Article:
The Texas voter-identification law, which was signed by Republican Gov. Rick Perry, requires voters to show one of four types of accepted identifications to cast a ballot: a driver’s license, military identification card, U.S. citizenship certificate that contains a photograph, or a gun permit.

Those who lack a driver’s license, passport, or military identification can get a voter-identification card for free from the state’s Public Safety Department, according to the attorney general of Texas's website. But even if Texans can get the card for free, some of them would need to travel more than 100 miles, sometimes in extreme weather, each way. Martinez Fischer said that 70 counties have no DPS office. “These folks, very few of them have cars, have reliable cars, [or] can get off work,” state Sen. Carlos Uresti, a Democrat from San Antonio, said in his testimony.

 

Martinez Fischer, a leading critic of the law, said the state showed little evidence that rampant in-person voter fraud has taken place. Since the 2008 and 2010 elections, there have been two cases of voter impersonation. One of those cases, he said, raised a question about whether the person had the mens rea, or her state of mind, to commit voter fraud. He charged legislators with passing the law based on one criminal prosecution at the expense of thousands.

Representatives for the states, however, insist that voter-identification requirements are needed to protect the integrity of the ballot. Republican state Rep. Jose Aliseda has said there’s a public perception of fraud. “They do not have confidence in the system. They take the position, 'Why vote if my vote’s going to be canceled out by a fraudulent vote?' " Aliseda told NPR last week. Sen. Tommy Williams, who supports the law, testified that his grandfather died in 1935, but ballots continued to be cast in his name.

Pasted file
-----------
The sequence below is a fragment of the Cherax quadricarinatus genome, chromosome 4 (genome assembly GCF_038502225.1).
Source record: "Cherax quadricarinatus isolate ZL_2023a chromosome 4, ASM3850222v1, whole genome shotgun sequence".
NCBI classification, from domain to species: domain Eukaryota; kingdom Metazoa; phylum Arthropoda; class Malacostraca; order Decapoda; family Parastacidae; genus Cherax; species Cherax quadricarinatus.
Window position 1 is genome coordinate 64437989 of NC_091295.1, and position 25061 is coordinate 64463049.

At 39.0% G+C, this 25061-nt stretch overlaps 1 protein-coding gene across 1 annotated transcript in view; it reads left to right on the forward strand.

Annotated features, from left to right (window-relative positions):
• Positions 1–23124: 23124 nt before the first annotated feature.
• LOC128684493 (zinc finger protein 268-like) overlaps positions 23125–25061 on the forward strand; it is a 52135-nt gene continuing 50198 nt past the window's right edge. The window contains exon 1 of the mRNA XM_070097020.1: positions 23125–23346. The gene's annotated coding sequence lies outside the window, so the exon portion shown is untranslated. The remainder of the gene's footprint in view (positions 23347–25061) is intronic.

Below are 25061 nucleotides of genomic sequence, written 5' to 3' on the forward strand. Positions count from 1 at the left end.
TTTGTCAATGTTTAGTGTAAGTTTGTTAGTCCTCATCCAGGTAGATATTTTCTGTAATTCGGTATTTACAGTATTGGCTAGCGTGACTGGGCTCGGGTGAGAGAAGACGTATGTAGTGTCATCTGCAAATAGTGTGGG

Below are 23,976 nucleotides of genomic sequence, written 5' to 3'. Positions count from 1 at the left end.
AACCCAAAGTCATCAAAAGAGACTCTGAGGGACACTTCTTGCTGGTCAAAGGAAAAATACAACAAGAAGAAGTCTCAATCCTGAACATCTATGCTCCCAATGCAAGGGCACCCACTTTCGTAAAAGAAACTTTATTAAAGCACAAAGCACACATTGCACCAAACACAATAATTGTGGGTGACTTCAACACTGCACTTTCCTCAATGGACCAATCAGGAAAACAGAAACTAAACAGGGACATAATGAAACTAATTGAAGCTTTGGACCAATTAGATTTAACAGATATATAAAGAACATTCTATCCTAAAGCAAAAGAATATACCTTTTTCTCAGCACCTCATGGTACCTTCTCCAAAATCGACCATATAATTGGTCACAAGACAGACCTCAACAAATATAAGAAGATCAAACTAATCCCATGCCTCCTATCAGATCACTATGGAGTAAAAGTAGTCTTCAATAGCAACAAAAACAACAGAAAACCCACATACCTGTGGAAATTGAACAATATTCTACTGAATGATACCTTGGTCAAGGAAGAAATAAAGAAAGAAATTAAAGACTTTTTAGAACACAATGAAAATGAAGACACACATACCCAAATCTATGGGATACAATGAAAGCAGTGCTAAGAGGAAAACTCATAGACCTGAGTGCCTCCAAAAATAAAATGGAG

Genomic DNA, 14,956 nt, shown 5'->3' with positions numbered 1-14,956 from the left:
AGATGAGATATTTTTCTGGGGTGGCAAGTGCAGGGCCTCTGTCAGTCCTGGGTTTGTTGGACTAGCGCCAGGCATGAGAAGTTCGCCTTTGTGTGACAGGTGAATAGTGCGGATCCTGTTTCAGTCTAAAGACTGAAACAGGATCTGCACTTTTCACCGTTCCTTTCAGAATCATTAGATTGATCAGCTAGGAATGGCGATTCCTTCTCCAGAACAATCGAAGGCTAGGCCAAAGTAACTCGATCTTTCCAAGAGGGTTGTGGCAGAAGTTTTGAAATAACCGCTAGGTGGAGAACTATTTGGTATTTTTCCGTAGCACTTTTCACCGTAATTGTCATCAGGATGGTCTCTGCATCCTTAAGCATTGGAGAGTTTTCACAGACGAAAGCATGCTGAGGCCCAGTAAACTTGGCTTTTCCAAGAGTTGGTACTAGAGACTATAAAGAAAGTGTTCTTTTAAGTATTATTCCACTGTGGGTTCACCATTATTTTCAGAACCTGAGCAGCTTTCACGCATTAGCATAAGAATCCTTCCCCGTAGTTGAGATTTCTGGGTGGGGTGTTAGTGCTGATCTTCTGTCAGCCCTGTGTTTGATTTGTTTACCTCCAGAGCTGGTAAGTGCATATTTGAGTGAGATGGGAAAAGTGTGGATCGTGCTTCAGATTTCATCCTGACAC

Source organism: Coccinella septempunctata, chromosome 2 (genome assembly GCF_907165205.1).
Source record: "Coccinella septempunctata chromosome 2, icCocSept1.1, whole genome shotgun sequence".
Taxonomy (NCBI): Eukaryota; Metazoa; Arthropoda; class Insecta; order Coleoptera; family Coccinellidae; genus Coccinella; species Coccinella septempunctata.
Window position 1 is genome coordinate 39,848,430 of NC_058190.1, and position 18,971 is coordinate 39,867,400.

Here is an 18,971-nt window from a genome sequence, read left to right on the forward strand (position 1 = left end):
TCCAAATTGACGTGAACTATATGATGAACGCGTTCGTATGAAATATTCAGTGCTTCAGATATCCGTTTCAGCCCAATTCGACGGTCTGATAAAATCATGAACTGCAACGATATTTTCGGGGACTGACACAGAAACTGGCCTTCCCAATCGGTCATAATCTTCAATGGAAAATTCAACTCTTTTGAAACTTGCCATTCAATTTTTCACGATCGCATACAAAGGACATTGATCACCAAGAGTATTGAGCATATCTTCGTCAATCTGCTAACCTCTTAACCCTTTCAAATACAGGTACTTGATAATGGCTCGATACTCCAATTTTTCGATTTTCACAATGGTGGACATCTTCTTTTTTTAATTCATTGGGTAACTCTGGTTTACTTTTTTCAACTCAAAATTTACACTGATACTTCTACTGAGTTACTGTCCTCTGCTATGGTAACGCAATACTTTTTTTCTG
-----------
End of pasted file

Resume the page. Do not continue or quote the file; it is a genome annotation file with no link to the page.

As to how many Texans will be affected, those numbers remain to be seen. Both sides have charged the other with presenting “flawed” data to gauge the extent of the impact. The Justice Department argues the number involves about 1.5 million people. But Texas officials say that number is highly inflated, with the truer count closer to 795,000. “No matter whose side you want to believe … we can at least say there will be Texans impacted—we know that,” Martinez Fischer said.

Civic organizations like the Southwest Voter Registration Education Project and Mi Familia Vota Education Fund, which already have a tough time getting Hispanics registered to vote, will have an even harder task motivating people this November, they say. Not only will they need to educate Hispanics and blacks, who respectively make up more than 37 percent and 11 percent of eligible voters, about when and where to vote, but voter advocates will also need massive campaigns to inform people about proper identifications needed to bring to the booth or where to get a voter ID card—all in fewer than four months.

“All these processes take time and money,” Figueroa said.